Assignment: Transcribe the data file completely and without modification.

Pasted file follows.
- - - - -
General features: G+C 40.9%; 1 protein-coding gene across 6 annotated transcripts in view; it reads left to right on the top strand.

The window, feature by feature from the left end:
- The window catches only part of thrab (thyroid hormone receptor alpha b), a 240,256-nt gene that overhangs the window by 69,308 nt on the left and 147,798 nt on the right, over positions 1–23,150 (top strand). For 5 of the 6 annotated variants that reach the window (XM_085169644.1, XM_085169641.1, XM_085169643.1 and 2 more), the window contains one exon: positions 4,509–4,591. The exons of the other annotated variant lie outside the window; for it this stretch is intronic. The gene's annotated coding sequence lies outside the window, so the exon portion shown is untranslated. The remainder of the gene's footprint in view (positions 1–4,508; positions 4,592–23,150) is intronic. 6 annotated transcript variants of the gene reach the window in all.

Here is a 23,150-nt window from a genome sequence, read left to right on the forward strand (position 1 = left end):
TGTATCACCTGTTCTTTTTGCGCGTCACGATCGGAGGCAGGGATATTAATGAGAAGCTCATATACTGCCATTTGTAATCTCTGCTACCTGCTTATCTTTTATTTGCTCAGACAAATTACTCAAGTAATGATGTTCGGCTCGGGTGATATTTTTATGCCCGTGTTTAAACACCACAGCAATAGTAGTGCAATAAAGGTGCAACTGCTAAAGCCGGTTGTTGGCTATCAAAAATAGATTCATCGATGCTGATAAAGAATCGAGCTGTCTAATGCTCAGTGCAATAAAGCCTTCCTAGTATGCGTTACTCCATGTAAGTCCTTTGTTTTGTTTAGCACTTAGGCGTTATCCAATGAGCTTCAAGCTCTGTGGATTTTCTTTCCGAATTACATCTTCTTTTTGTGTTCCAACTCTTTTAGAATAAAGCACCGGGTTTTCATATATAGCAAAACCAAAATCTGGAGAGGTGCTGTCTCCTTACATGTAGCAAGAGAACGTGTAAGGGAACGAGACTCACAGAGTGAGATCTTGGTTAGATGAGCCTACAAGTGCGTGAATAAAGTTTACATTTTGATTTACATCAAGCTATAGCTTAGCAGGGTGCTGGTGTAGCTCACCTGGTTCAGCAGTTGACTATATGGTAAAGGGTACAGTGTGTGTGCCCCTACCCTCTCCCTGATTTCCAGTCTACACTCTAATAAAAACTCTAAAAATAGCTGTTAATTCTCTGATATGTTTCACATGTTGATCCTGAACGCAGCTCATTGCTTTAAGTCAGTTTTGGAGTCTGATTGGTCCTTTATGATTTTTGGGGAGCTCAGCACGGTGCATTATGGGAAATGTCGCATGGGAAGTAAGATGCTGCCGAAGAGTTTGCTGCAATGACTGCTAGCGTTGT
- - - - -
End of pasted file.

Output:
General features: G+C 40.9%; 1 protein-coding gene across 6 annotated transcripts in view; it reads left to right on the top strand.

The window, feature by feature from the left end:
- The window catches only part of thrab (thyroid hormone receptor alpha b), a 240,256-nt gene that overhangs the window by 69,308 nt on the left and 147,798 nt on the right, over positions 1–23,150 (top strand). For 5 of the 6 annotated variants that reach the window (XM_085169644.1, XM_085169641.1, XM_085169643.1 and 2 more), the window contains one exon: positions 4,509–4,591. The exons of the other annotated variant lie outside the window; for it this stretch is intronic. The gene's annotated coding sequence lies outside the window, so the exon portion shown is untranslated. The remainder of the gene's footprint in view (positions 1–4,508; positions 4,592–23,150) is intronic. 6 annotated transcript variants of the gene reach the window in all.

Here is a 23,150-nt window from a genome sequence, read left to right on the forward strand (position 1 = left end):
TGTATCACCTGTTCTTTTTGCGCGTCACGATCGGAGGCAGGGATATTAATGAGAAGCTCATATACTGCCATTTGTAATCTCTGCTACCTGCTTATCTTTTATTTGCTCAGACAAATTACTCAAGTAATGATGTTCGGCTCGGGTGATATTTTTATGCCCGTGTTTAAACACCACAGCAATAGTAGTGCAATAAAGGTGCAACTGCTAAAGCCGGTTGTTGGCTATCAAAAATAGATTCATCGATGCTGATAAAGAATCGAGCTGTCTAATGCTCAGTGCAATAAAGCCTTCCTAGTATGCGTTACTCCATGTAAGTCCTTTGTTTTGTTTAGCACTTAGGCGTTATCCAATGAGCTTCAAGCTCTGTGGATTTTCTTTCCGAATTACATCTTCTTTTTGTGTTCCAACTCTTTTAGAATAAAGCACCGGGTTTTCATATATAGCAAAACCAAAATCTGGAGAGGTGCTGTCTCCTTACATGTAGCAAGAGAACGTGTAAGGGAACGAGACTCACAGAGTGAGATCTTGGTTAGATGAGCCTACAAGTGCGTGAATAAAGTTTACATTTTGATTTACATCAAGCTATAGCTTAGCAGGGTGCTGGTGTAGCTCACCTGGTTCAGCAGTTGACTATATGGTAAAGGGTACAGTGTGTGTGCCCCTACCCTCTCCCTGATTTCCAGTCTACACTCTAATAAAAACTCTAAAAATAGCTGTTAATTCTCTGATATGTTTCACATGTTGATCCTGAACGCAGCTCATTGCTTTAAGTCAGTTTTGGAGTCTGATTGGTCCTTTATGATTTTTGGGGAGCTCAGCACGGTGCATTATGGGAAATGTCGCATGGGAAGTAAGATGCTGCCGAAGAGTTTGCTGCAATGACTGCTAGCGTTGT